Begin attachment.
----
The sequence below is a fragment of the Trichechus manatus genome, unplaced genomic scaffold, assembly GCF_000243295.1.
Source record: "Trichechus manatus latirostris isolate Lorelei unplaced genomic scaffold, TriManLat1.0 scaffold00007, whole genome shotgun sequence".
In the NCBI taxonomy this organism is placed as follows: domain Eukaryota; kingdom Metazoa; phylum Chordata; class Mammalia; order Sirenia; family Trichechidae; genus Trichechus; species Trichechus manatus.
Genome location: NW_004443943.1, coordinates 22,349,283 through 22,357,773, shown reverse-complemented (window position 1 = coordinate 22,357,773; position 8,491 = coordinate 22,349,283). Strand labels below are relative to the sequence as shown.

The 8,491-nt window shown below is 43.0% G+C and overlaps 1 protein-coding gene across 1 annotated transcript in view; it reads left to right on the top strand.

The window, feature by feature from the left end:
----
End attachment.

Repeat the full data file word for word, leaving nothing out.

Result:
The sequence below is a fragment of the Trichechus manatus genome, unplaced genomic scaffold, assembly GCF_000243295.1.
Source record: "Trichechus manatus latirostris isolate Lorelei unplaced genomic scaffold, TriManLat1.0 scaffold00007, whole genome shotgun sequence".
In the NCBI taxonomy this organism is placed as follows: domain Eukaryota; kingdom Metazoa; phylum Chordata; class Mammalia; order Sirenia; family Trichechidae; genus Trichechus; species Trichechus manatus.
Genome location: NW_004443943.1, coordinates 22,349,283 through 22,357,773, shown reverse-complemented (window position 1 = coordinate 22,357,773; position 8,491 = coordinate 22,349,283). Strand labels below are relative to the sequence as shown.

The 8,491-nt window shown below is 43.0% G+C and overlaps 1 protein-coding gene across 1 annotated transcript in view; it reads left to right on the top strand.

The window, feature by feature from the left end: